Manhattan District Attorney Cyrus Vance has dropped 3,042 formerly open cannabis possession and consumption cases. With this motion, warrants will be vacated, and all associated charges dismissed. The cases date back to 1978 and New York Criminal Court Judge Kevin McGrath has already ordered the cases to be sealed within 90 days.
Manhattan DA Cyrus Vance said that their office has developed a new policy consisting of a “decline to prosecute” mentality that essentially orders prosecutors to stop filing any charges against those arrested on minor cannabis violations that mainly stem from small possession amounts and public consumption. The new policy initiative is expected to drop prosecutions by 96 percent and decriminalizes any future similar cases. Vance said that the move to drop these cases was “in the interest of justice” and that “…by vacating these warrants, we are preventing unnecessary future interactions with the criminal justice system.”
The new policy move may not totally be in the interest of justice, however. The Manhattan DA’s office is growing shorter on financial resources to even bring these types of cases to trial. By dropping the backlog of cases, it would be a “burden” that Vance said he would be happy to lose. The DA’s decision to vacate warrants and drop charges doesn’t apply to every open marijuana case, however. It only applies to misdemeanor and violation cases where a warrant was issued because a defendant didn’t appear in court. And it doesn’t apply to anyone charged with selling or distributing cannabis.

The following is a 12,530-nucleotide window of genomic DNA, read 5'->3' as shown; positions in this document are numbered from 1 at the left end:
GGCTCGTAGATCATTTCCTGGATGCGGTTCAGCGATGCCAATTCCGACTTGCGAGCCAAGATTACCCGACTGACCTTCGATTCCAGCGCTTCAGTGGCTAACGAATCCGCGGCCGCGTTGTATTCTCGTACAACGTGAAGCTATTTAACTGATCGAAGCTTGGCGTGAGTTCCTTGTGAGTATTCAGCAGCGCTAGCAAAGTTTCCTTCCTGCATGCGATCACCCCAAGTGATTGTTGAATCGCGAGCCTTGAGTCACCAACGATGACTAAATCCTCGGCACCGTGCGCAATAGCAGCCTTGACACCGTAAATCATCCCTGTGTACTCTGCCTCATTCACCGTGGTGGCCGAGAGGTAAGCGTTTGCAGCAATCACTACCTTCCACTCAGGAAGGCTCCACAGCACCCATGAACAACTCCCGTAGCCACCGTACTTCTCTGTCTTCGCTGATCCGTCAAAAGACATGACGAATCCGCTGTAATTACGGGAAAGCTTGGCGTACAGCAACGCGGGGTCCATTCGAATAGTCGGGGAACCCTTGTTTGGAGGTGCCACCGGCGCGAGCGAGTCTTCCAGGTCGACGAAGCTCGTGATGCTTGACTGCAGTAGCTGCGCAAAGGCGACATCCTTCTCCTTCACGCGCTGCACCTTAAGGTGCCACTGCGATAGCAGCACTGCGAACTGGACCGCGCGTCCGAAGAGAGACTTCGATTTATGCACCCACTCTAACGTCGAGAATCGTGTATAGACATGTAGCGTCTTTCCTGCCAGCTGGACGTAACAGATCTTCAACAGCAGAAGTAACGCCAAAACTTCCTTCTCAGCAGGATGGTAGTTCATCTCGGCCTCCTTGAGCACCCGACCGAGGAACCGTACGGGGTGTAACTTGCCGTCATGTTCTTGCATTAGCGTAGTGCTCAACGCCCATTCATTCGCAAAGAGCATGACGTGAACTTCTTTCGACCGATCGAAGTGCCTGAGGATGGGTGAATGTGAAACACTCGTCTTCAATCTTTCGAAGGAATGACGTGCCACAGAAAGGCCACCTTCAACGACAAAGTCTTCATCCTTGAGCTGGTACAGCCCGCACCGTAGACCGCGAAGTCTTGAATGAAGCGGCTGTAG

This specific move will not be an effort to expunge records pertaining to past convictions as was pointed out by Brooklyn District Attorney Eric Gonzalez. Gonzalez just recently announced that he will be starting the process of dismissing tens of thousands of past cannabis convictions. Both Vance and Gonzalez have instructed their offices to also stop prosecuting cases where the defendants are only being accused of possessing small amounts of cannabis. The NYPD has also taken the same stance out in the field. Instead of making an arrest, the NYPD is looking to officers to issue a court summons or “weed ticket” for any scenario of possession or consumption that has no threat to the public’s safety.
Almost 80 percent of the New Yorkers whose warrants will be vacated are minorities. Most of those in that figure were 25 or younger when they were arrested by NYPD. Vacating more than 3,000 warrants does more than eliminating the need for divisive enforcement. It also eliminates many of the knock-down effects of having an open warrant. People with open warrants face difficulties finding housing and jobs and can even have their immigration status revoked.
By Tracy Jerome Chisley (@PoeticPanther)
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